Canadian Biomass Magazine

Bruks supplies black pellet conversion

November 27, 2014
By Scott Jamieson

November 27, 2014, Selma, Alabama - Bruks has been chosen to convert a shuttered pellet plant in Alabama to produce torrefied pellets.

BRUKS supplied the full package of proprietary technology and
equipment to a Selma, Alabama white pellet plant. The plant, which was
previously closed and dismantled, has been restored to manufacture
revolutionary black pellets for export.


The plant’s new owner engaged
BRUKS to utilize a majority of the existing white pellet equipment,
redesigning and reconfiguring it to produce innovative black pellets.
Black pellets are desirable due to physical properties that are more
similar to coal than traditional white pellets.



BRUKS provided layout and process engineering for the project, as
well as extensive site consultation during erection and start up. To
reconfigure the plant, BRUKS first renovated the wood receiving and chip
storage yard. Two existing truck dumpers were utilized in the new wood
yard, an additional third new BRUKS truck dumper was added to complete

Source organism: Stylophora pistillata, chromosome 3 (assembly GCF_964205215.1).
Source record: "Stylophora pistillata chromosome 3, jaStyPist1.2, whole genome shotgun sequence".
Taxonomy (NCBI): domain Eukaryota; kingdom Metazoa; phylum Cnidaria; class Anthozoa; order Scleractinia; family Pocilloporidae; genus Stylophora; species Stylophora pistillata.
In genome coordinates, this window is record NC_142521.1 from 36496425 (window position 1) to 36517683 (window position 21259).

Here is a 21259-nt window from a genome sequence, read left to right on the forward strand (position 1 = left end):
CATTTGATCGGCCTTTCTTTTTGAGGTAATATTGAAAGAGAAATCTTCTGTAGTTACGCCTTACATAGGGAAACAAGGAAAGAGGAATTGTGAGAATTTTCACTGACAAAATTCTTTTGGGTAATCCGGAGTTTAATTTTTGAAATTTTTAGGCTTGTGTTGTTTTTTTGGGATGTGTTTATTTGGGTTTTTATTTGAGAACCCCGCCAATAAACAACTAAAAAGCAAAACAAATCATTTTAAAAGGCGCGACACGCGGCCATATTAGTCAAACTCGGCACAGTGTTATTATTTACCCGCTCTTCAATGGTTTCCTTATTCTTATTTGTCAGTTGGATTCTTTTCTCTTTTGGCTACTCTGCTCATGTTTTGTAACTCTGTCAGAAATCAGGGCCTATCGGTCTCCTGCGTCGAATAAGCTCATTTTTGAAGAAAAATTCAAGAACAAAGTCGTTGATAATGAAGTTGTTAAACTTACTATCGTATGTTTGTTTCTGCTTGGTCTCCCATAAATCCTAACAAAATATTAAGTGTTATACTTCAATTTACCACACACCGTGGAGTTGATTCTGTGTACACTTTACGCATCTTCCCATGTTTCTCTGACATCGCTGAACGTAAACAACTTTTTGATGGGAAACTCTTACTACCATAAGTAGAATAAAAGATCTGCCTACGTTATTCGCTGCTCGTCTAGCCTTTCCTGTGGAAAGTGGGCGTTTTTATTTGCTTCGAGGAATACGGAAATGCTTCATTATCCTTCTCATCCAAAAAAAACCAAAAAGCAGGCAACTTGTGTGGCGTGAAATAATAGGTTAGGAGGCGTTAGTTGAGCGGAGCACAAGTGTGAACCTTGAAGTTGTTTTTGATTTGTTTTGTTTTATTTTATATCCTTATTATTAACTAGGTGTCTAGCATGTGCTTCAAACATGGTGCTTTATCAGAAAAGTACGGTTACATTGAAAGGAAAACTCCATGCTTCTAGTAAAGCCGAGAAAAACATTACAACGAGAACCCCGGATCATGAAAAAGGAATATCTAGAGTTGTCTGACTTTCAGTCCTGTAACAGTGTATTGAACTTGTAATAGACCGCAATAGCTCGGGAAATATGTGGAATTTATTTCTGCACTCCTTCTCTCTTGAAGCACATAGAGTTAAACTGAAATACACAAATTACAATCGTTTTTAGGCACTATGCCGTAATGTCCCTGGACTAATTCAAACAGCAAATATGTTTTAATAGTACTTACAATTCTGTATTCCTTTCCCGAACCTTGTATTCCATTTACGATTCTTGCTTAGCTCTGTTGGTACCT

the renovation. The three dumpers discharge onto a common belt that
transfers wood chips through a series of new conventional belt conveyors
to a radial stacker, where a semi-circular pile is built. The piled
chips are then manually loaded onto a BRUKS stoker reclaim deck by
existing wheeled loaders.


The green chips are reclaimed and passed through a rotary screening
stage (using an existing screen), then a green grind station, featuring
four BRUKS shredders, reduce the chips to a uniform, small size before
entering the dryers. The green shredders include a chip cleaning
function to remove stones and metal prior to grinding. Air collection is
used to control dust. The ground and cleaned chips then pass through
dryers and into the balance of the plant.


Equipment erection and installation was provided by a contractor
selected and hired by the plant’s owner. Both the North American and
German BRUKS offices were involved in the project. Full plant operation
is expected by the end of 2014.

Print this page


Stories continue below